Panamerican Peaks by Thomas Laussermair is the story of the journey of a lifetime. In 2009-2010, Laussermair cycled from Alaska down through Canada and the US, and then through Central and South America. On the way he climbed 16 mountains, one per country (although technically two in the US as he did Denali in Alaska and then Mount Whitney). He categorises his journey by the elements of nature he is passing through, i.e. Heat, Pampa, Volcano.
Laussermair is not a native English speaker, although he is highly proficient in the language, and unfortunately this was the first thing I noticed about his writing. It is particularly evident in the introduction, where you can almost hear an accent in his quirky grammar. His word order is at times almost Yoda-like. Strangely, this is much less evident in the main chapters of Panamerican Peaks, as if these chapters were proof-read by an English speaker.
Laussermair’s account is difficult to really get into. When he is not recounting a specific story or experience, it comes across as a bit vague and rambling, and he isn’t even completely clear on his present location. However, once he gets into a story it becomes much more coherant. His tale of his ascent of Aconcagua is well told and easy to follow, but lacks that spark that makes a travel book really special and appealing to all readers. On the other hand, I suspect his writing wouldn’t be detailed enough for hardened adventurers, again thinking of the Aconcagua account – although interesting to me, I think it might come across as lightweight for experienced mountaineers, who would probably look for a lot more detail and technical information.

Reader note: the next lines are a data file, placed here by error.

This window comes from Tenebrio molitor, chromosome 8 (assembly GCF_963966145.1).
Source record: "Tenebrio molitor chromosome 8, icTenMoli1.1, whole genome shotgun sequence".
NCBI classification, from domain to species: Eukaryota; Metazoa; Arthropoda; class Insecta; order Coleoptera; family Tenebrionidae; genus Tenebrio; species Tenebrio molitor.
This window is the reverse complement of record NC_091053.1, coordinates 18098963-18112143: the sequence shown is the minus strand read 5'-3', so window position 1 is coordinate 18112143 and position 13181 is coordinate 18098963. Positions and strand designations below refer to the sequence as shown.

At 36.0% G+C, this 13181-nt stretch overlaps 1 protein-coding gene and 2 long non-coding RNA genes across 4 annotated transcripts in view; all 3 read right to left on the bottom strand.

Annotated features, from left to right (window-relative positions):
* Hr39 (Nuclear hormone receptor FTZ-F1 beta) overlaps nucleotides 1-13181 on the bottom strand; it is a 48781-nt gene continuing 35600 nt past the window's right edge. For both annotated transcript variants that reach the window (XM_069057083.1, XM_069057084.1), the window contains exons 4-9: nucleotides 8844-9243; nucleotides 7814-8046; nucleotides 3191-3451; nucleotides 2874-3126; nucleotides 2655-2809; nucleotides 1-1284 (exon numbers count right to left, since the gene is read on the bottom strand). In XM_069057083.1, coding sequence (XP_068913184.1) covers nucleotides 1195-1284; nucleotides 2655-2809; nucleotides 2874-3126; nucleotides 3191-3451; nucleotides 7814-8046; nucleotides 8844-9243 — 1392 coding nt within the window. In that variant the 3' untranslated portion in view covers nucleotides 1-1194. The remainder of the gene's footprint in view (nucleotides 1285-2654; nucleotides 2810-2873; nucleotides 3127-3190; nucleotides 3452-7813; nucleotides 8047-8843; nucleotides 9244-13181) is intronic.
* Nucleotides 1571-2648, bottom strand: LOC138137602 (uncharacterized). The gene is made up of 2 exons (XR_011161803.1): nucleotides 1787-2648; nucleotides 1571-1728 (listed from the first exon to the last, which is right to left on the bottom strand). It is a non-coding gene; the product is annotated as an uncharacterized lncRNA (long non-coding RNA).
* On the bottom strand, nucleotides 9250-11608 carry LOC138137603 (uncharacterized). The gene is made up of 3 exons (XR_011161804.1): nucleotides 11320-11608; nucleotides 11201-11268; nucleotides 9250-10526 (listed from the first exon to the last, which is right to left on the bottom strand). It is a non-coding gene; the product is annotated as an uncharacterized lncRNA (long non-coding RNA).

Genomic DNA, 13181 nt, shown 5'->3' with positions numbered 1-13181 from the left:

I was reading the PDF sample of Panamerican Peaks, and this is really Laussermair’s main problem. The PDF sample gives you the introduction, one complete chapter and one incomplete chapter (I actually don’t know if he made it to the summit of Aconcagua), along with some of the epilogue. The full book is only available on iPad, which seems to be to be incredibly restrictive – most people don’t have iPads. There are a lot of interactive features in the book which are clearly aimed at iPad users, but the text could be made available in other formats – the PDF sample included lots of wonderful photos, so the book as a whole would work very well in that format.
Panamerican Peaks sounds like a fantastic adventure, but Laussermair’s account is a little dry. Although I think he is restrictive in only offering the full book on iPad, I’m not that bothered that I can’t read the whole thing. His writing serves the purpose of telling his story, but it doesn’t light a spark in you. The photos however, are excellent and really help to illustrate the beauty of where he visited.
Please note that this review is based on the sample copy of Panamerican Peaks, not the full version. The full version can be downloaded here.